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 LONG-RUN AVERAGE COST CURVE: A curve depicting the per unit cost of producing a good or service in the long run when all inputs are variable. The long-run average cost curve (usually abbreviated LRAC) can be derived in two ways. On is to plot long-run average cost, which is, long-run total cost divided by the quantity of output produced. at different output levels. The more common method, however, is as an envelope of an infinite number of short-run average total cost curves. Such an envelope is base on identifying the point on each short-run average total cost curve that provides the lowest possible average cost for each quantity of output. The long-run average cost curve is U-shaped, reflecting economies of scale (or increasing returns to scale) when negatively-sloped and diseconomies of scale (or decreasing returns to scale) when positively sloped. The minimum point (or range) on the LRAC curve is the minimum efficient scale.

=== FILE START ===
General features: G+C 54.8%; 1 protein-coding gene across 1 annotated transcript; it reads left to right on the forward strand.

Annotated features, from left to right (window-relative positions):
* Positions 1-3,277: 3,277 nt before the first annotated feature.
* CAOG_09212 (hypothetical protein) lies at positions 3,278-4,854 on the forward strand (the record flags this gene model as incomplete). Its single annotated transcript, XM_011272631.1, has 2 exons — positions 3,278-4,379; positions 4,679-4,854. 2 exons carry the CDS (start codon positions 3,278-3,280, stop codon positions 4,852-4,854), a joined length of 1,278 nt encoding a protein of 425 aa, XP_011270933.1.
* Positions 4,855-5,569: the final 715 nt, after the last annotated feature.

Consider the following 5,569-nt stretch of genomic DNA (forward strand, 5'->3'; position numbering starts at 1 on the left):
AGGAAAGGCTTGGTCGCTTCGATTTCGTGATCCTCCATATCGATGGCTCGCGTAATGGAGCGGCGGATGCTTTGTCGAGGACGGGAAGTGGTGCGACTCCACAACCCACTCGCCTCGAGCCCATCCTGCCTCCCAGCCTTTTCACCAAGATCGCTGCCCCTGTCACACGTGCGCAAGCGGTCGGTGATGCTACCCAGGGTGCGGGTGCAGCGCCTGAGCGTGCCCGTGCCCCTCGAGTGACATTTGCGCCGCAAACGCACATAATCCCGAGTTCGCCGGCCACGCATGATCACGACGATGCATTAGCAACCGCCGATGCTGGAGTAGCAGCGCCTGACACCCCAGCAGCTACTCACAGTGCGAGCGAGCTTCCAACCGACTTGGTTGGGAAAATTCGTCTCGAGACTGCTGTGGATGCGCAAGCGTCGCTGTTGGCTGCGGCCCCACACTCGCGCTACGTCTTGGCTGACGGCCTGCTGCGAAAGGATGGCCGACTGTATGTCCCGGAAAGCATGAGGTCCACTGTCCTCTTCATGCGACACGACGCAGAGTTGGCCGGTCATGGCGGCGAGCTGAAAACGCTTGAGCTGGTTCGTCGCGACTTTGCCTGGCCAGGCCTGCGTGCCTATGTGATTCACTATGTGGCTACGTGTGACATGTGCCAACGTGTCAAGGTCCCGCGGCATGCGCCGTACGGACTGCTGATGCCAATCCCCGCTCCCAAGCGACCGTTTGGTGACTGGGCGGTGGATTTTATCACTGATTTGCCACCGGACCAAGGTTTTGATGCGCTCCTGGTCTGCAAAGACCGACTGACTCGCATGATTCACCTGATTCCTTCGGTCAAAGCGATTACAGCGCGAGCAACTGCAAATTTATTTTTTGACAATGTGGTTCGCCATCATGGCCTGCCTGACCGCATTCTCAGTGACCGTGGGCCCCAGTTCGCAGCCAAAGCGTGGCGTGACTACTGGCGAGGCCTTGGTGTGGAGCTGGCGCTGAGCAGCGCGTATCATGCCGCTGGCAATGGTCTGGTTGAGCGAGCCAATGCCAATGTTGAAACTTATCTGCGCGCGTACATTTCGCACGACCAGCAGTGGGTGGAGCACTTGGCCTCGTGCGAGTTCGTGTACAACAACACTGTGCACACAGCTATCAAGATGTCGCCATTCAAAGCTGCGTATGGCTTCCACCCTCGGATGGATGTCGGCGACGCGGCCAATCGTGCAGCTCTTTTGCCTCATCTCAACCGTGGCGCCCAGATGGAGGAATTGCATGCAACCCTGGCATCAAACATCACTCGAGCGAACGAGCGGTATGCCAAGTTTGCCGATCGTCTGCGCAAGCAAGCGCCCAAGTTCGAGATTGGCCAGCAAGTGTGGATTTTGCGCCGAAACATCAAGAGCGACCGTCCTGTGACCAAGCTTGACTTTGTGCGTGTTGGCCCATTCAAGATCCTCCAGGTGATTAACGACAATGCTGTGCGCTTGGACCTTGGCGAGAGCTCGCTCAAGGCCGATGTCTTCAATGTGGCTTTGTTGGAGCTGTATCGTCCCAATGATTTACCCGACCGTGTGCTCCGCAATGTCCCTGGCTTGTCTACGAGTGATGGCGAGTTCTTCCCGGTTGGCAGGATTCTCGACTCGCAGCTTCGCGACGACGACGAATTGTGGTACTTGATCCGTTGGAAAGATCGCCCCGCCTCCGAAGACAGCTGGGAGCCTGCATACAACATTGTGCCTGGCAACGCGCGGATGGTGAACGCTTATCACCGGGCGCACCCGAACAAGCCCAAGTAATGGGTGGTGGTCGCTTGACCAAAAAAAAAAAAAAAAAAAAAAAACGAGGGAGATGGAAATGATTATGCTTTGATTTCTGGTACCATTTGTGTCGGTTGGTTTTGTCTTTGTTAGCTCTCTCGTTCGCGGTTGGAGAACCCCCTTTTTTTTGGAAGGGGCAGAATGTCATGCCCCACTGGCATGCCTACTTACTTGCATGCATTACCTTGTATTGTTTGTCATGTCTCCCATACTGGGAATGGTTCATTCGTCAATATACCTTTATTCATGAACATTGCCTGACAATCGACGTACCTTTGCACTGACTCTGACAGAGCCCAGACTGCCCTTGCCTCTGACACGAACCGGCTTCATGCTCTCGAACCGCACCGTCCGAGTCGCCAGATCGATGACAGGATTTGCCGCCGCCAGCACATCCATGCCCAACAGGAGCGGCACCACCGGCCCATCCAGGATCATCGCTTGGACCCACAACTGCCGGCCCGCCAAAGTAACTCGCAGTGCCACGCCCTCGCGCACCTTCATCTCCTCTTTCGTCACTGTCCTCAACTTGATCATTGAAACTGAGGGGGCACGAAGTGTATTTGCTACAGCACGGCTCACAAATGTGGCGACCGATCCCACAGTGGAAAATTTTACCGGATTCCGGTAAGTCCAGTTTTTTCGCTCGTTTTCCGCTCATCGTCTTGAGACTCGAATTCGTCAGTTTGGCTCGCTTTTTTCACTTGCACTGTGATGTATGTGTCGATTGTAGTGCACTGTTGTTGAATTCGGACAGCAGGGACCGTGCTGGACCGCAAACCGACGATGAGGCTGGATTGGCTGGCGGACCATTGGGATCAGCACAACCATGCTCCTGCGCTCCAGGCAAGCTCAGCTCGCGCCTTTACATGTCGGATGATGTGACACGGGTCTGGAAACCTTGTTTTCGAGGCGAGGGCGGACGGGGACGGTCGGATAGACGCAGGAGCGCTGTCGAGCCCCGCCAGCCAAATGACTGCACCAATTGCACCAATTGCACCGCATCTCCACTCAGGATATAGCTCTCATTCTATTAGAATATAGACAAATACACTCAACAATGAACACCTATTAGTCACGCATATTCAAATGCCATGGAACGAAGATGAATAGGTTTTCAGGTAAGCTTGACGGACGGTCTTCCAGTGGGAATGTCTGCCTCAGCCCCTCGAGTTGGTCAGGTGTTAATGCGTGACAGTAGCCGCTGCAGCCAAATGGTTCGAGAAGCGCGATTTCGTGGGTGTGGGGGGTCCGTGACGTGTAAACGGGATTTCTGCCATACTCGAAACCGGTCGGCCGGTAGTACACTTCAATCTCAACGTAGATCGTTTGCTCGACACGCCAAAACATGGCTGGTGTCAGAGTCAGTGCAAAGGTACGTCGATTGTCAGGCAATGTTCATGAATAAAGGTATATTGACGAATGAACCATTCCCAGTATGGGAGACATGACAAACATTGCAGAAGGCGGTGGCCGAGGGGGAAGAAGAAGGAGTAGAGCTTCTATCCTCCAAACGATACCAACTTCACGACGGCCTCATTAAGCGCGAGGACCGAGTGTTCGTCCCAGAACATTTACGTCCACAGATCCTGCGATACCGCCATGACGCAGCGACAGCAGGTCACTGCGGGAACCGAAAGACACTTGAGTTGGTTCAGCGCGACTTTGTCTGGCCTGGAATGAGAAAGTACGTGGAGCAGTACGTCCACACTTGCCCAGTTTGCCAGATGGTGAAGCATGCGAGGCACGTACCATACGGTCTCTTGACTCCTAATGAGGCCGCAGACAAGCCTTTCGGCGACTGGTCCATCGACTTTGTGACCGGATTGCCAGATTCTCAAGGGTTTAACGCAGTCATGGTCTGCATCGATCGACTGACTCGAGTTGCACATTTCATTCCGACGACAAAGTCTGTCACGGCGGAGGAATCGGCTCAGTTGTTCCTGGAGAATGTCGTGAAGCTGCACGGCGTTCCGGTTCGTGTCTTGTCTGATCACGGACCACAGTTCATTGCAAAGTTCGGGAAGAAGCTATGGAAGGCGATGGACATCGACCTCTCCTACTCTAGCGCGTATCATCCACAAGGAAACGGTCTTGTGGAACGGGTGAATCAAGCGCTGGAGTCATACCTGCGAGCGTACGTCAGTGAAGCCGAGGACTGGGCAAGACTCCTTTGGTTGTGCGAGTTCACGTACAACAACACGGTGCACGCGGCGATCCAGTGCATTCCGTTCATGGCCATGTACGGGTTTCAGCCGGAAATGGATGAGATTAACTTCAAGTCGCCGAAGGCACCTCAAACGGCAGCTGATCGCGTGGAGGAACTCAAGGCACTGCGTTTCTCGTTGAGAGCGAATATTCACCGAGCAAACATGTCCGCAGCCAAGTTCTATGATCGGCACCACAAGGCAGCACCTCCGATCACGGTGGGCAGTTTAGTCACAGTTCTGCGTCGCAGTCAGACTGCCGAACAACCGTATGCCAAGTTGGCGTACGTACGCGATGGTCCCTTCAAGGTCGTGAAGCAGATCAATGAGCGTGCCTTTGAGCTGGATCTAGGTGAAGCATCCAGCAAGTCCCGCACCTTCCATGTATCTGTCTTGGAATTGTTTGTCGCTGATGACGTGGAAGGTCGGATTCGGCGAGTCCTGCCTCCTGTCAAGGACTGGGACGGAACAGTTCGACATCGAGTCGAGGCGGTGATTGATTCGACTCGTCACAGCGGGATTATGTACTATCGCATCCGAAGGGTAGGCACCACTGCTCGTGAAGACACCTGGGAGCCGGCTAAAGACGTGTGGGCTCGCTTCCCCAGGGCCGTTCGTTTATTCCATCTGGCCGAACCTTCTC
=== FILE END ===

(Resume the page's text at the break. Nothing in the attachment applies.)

SAVING-INVESTMENT MODEL:

A variation of the Keynesian injections-leakages model that includes the two private sectors, the household sector and the business sector. This variation, more formally termed the two-sector injections-leakages model, captures the interaction between induced saving (and indirectly induced consumption expenditures) and autonomous investment expenditures. This model provides an alternative to the two-sector aggregate expenditures (Keynesian cross) analysis of the macroeconomy, including equilibrium, disequilibrium, and the multiplier. Equilibrium is identified as the intersection between the saving line and the investment line. Two related variations are the three-sector injections-leakages model and the four-sector injections-leakages model.